MOVIE REVIEW: ‘Patti Cake$’ is a charming, raw crowd-pleaser

Thanks to wonderful performances from Danielle Macdonald and Bridget Everett, this rap musical is sure to take one from the worst of moods to pure, unfiltered joy

| August 30, 2017

Rap is not something I am completely familiar with. My Spotify playlists are packed full of 20th century diva jams, early 2000s bubblegum pop and weird songs I hear in various movies I see. I have a friend, obsessed with rap and hip-hop, who will stop at nothing to get me into the genre, but no matter how hard he tries, I’m simply always going to choose the Spice Girls over Travis Scott. That’s not to say I don’t respect rap, as it, in its many forms, probably is one of the most creatively complicated forms of music existing today, which people don’t give it credit for, it just isn’t my style. Not being a part of the rap scene, I do at least know the controversy behind the inclusion of white rappers in the scene, with artists like Iggy Azalea and Macklemore taking heavy fire for culturally appropriating black culture in their music. There seems to be a fine line in rap and hip-hop between performing the music and actively appropriating the black culture which set it into place. Throughout all of “Patti Cake$,” our main character is constantly told to “act her race” simply for participating in rap. “Patti Cake$” is a film that opens the discussion and draws a more clear line of white people, and more specifically white women in rap, which, despite the film’s quality, is ballsy enough in itself.

That being said, it’s a good thing that “Patti Cake$” is an absolute delight.

Patricia Dombrowski (Danielle Macdonald), a.k.a. Killa P, a.k.a. Patti Cake$, is a 23 year-old bartender living in Bergen County, New Jersey. Without any prospects and still living with her mother, Barb (Bridget Everett), a washed-up hairdresser constantly living out the days where she almost became a famous singer, as well as her Nana (Cathy Moriarty). Unbeknownst to her family, Patricia and her best friend, Jheri (Siddharth Dhananjay), are obsessed with the rap scene and participate in it on their own accord every now and then. After flubbing a few expensive chances at recording a demo, the two come across Basterd (Mamoudou Athie), a quiet, isolationist, anarchist metal artist in their town who agrees to help them produce a few tracks with them after being too afraid to say no. Having to bring her Nana along with her, the four of them become PBNJ (Patti, Basterd, Nana, Jheri) and record a record together. As the group tries to market their record, life comes at Patti hard and she must soon decide whether it is feasible to help support herself and her family while also pursuing her dream of rap fame.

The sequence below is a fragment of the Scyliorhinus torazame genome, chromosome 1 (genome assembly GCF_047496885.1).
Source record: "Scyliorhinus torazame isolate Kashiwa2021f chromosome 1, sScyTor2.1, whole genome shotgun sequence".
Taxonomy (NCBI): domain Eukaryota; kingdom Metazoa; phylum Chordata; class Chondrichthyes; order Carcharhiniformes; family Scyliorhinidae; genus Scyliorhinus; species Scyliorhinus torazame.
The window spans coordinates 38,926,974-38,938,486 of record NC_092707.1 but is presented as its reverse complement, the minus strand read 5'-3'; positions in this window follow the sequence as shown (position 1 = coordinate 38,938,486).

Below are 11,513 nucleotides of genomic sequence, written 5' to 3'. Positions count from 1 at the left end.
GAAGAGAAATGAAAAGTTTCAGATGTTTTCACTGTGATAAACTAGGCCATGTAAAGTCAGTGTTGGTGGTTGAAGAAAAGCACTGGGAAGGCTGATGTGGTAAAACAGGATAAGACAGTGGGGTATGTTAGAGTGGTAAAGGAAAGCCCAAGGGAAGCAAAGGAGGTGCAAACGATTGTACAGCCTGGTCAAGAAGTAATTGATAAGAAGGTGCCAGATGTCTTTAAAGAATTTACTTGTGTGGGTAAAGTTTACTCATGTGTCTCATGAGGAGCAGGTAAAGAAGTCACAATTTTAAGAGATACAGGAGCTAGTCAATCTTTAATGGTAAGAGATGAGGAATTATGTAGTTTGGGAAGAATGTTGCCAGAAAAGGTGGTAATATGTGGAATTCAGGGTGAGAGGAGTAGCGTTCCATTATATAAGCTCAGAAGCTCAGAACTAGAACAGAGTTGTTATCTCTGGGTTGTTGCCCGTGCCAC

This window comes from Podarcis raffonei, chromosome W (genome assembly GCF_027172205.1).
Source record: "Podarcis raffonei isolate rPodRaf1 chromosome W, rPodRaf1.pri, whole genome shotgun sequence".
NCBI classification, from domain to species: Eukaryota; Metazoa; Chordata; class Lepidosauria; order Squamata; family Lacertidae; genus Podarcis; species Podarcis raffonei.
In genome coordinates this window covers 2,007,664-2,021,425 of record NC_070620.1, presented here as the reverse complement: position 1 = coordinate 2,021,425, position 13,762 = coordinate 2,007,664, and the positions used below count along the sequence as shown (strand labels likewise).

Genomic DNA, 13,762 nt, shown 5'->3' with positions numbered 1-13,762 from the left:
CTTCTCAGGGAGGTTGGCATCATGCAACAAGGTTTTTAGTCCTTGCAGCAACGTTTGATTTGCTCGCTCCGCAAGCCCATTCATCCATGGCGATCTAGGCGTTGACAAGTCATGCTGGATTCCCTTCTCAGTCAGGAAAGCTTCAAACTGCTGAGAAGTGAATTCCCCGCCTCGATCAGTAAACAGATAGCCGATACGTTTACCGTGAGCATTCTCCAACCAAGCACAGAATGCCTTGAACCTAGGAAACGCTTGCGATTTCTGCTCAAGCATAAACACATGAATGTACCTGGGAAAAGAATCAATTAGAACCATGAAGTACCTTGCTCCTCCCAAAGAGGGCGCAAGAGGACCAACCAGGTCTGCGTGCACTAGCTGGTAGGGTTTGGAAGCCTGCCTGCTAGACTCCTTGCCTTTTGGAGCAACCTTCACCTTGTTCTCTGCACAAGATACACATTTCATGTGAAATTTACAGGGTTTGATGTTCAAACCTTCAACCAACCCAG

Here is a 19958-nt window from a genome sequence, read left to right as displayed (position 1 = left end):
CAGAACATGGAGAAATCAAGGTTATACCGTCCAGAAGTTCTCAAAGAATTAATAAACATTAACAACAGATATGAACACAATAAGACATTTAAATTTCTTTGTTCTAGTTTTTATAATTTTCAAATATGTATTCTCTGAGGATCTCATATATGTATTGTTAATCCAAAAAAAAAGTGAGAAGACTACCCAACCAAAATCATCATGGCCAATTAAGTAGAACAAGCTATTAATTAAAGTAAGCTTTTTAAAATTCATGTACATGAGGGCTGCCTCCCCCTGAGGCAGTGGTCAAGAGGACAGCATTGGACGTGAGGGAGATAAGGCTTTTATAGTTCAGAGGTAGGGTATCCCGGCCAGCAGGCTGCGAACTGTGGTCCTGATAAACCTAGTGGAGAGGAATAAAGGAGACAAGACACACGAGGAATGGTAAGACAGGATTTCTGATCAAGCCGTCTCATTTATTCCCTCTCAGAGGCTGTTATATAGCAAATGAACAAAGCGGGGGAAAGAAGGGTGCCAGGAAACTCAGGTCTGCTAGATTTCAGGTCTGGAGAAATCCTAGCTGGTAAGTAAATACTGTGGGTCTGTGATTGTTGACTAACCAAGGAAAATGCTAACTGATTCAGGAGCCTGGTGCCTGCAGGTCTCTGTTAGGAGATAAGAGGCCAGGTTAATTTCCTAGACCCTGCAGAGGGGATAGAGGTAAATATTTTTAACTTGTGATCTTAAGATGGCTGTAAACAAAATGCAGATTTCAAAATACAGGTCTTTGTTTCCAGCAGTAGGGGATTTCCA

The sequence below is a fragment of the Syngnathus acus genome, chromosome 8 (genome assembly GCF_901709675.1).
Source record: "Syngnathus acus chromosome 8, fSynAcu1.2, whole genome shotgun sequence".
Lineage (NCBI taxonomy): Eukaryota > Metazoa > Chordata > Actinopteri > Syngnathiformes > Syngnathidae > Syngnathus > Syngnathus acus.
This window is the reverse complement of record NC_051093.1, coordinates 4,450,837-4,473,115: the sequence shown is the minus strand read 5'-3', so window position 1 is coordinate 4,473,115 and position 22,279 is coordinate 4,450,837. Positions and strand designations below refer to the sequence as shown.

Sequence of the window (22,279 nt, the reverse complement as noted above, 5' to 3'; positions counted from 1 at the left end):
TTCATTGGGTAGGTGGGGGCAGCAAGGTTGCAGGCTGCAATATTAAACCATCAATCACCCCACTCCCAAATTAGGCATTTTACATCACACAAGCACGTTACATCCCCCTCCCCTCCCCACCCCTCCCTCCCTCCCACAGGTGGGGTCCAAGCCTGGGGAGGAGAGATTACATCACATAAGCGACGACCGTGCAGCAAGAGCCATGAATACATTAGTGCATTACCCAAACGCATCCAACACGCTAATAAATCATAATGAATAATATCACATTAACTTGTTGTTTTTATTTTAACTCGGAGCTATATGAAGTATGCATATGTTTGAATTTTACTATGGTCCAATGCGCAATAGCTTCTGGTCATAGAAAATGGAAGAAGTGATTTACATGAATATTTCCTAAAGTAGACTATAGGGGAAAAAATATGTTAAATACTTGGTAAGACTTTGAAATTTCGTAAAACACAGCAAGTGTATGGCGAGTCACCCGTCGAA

“Patti Cake$” rests almost solely on the shoulders on Macdonald as Patricia. The Australian actress is a revelation in the lead role, exuding every bit of underdog spirit we’ve come to expect from films like this, but with a certain innocent sweetness that helps her character never become grating. One thing I really dug about “Patti Cake$” is that, however passionate Patricia is about her rap career, she puts her family first. Whether that mean working extra hours, taking care of her Nana when she needs to, or coddling her mom after some drunk antics, she keeps her obligations in order before ever arrogantly pretending like her art exempts her from such duties. That’s not to say that Patricia doesn’t make mistakes, but they’re all in earnest. Macdonald’s performance is incredibly energetic and almost scarily believable when you watch interviews with the bright-eyed, soft-spoken Australian actress behind the role. This is a girl who exudes everything about North Jersey suburban life and her ability to make Patricia’s passion for rap come across in her music is just as, if not more impressive.

Everett, an underrated actress, is also wonderfully heartbreaking as Barb. As a former artist who “almost” made it, there’s a sense of real trepidation and sadness in every aspect of her life. While there’s a real resentment to Patricia’s similar dream of making it into music, Barb never stops loving her daughter, as she knows her job as a mother is too important. That doesn’t stop her from acting immature and irresponsibly a lot of times, but Everett’s performance captures both sides to this enigmatic character really well, especially in the fact that I’ve met many Barb’s in my lifetime and really felt that sort of kindred, if incredibly sad spirit to her character.